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  7. Aunt Janet, we all live with regret. I know I do! I have my own regrets when it comes to taking life for granted, and missing out on times spent with loved ones. The memories I have of my Grandmother have helped cement my life together. Even though they are few, they are precious. No matter the distance between mother and daughter, I feel that there will always be regrets when one is no longer available. But, as a daughter that is watching her own mother age, my only hope is that the memories I have with her will carry me through until I am in her presence again. Thank you, Janet, for reminding me just how precious life is and more importantly how precious family relationships are. ❤

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    • Ah, the day is good: I heard from Dawna. Your sweet, thoughtful spirit never disappoints me, Dawna; it’s always present in your words. I like the phrase “cement my life together,” and think Mom would like it as well. You’re right, there will always be regrets in any loving relationship. Mine with my mother are few but never forgotten. I hope all goes well with you and yours, Dawna. As I remember, you will not be able to make it to the reunion. I’ll miss you.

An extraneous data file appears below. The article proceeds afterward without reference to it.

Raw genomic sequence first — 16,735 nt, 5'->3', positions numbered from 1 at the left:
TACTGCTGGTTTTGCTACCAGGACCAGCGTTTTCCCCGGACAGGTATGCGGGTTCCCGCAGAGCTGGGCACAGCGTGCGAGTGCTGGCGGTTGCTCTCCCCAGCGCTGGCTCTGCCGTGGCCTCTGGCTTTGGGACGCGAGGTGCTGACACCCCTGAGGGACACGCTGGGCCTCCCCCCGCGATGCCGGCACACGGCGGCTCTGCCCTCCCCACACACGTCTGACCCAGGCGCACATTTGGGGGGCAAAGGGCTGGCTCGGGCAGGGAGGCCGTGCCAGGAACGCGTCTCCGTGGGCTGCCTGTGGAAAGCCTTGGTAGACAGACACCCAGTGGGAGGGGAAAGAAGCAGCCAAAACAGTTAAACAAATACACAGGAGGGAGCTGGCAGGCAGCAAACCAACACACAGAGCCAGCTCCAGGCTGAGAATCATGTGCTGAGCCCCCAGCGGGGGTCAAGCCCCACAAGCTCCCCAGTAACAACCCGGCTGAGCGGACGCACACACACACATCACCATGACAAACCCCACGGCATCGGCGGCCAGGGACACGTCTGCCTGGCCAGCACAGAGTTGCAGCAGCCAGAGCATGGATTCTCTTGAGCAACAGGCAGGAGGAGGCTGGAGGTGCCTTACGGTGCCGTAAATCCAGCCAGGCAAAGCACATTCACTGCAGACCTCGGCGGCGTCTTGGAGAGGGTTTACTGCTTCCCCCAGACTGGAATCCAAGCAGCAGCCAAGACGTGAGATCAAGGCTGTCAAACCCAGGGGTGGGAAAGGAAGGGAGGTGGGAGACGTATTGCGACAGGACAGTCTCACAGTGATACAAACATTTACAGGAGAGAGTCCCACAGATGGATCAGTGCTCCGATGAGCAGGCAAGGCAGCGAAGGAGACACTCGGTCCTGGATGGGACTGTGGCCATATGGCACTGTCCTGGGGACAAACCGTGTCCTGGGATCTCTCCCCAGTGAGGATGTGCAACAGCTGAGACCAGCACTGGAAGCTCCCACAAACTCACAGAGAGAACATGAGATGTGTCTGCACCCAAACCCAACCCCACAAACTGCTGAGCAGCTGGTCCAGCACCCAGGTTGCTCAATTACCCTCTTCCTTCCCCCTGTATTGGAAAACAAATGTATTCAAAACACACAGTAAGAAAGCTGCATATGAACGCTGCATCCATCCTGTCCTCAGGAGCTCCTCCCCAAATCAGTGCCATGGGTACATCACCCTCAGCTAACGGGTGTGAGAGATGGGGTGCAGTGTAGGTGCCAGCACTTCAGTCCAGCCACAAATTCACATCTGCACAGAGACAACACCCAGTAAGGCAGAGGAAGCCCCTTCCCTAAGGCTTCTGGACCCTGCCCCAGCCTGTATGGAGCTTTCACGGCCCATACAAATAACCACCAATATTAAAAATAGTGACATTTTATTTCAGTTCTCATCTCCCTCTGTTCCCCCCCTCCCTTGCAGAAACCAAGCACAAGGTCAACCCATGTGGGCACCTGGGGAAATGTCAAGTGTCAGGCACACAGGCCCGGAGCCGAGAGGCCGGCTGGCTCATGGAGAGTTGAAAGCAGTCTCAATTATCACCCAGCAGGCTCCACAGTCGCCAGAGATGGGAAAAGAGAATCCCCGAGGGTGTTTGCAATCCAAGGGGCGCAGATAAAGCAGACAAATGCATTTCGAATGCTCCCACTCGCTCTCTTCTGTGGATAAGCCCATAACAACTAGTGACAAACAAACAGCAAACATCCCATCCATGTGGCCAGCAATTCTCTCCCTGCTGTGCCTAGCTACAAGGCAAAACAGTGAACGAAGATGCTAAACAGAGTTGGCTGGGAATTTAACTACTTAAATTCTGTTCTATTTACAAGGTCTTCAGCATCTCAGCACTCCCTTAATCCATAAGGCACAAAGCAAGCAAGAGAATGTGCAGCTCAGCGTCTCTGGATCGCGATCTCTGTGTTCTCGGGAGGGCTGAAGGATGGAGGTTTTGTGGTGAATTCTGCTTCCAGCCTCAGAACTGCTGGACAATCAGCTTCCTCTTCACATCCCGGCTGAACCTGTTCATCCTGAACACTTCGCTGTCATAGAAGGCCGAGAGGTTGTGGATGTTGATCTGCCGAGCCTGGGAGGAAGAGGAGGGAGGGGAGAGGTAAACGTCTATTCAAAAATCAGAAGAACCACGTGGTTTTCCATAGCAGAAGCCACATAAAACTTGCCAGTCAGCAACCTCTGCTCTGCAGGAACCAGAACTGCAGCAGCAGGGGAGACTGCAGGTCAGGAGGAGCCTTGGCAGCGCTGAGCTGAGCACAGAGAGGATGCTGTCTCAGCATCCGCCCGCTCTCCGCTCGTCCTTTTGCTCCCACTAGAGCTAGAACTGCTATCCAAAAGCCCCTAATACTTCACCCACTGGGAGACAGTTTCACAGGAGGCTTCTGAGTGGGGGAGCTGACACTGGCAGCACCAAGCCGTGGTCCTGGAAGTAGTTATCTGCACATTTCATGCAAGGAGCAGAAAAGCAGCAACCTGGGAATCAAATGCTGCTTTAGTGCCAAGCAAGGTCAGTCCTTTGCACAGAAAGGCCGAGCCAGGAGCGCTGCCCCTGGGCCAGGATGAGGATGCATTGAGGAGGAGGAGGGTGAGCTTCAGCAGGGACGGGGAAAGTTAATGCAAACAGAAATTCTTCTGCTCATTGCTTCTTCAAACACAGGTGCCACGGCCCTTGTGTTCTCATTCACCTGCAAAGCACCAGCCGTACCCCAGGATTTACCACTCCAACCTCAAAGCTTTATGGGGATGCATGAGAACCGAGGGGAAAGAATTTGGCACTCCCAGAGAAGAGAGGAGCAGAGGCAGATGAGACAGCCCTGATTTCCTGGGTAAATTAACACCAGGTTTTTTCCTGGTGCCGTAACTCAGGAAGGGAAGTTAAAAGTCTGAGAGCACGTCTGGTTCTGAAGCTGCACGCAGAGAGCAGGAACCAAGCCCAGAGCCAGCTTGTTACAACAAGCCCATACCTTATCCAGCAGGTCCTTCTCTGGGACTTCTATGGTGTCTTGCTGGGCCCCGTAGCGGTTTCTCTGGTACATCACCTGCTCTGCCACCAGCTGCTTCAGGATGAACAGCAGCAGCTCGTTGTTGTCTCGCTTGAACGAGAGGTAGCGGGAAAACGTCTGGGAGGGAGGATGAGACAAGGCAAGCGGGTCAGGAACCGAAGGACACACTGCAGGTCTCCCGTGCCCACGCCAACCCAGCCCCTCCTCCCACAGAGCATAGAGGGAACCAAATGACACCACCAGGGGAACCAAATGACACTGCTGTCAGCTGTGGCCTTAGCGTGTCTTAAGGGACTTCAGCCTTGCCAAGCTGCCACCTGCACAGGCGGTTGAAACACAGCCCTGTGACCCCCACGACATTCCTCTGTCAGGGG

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  8. Dear Janet, I am a 72 year old mother, grandmother and great-grandmother. Your beautiful writing makes me wonder about all the relationships in my family, past and present. Yes, good family relationships are very important, and the older generations can do a lot to establish a feeling of belonging among the younger generations.
    Growing up I hardly ever felt that my mother and father were one item, and yet I depended on both of them. I feel, that all my children, have a need to be close to their father as well as to me. I feel blessed that after 60 years of marriage I am still together with my husband, and that my husband is cherished by my children as much as I am. It is strange, that none of the children want to talk about it that maybe soon it may be time for one or both of their parent’s passing – – –
    The passing of loved ones can play such an important part in our lives. We are overjoyed when a baby is born. We also may feel some joy about a long life well lived at the passing of an elderly loved one – – –

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    • Correction, I am 82 not 72.
      I don’t know, why instead of an “8” there appeared a “7”! Wishful thinking perhaps? Well, both my husband and I are well and truly 82 already. Sorry, about this mistake.
      “Aunty” Uta. 🙂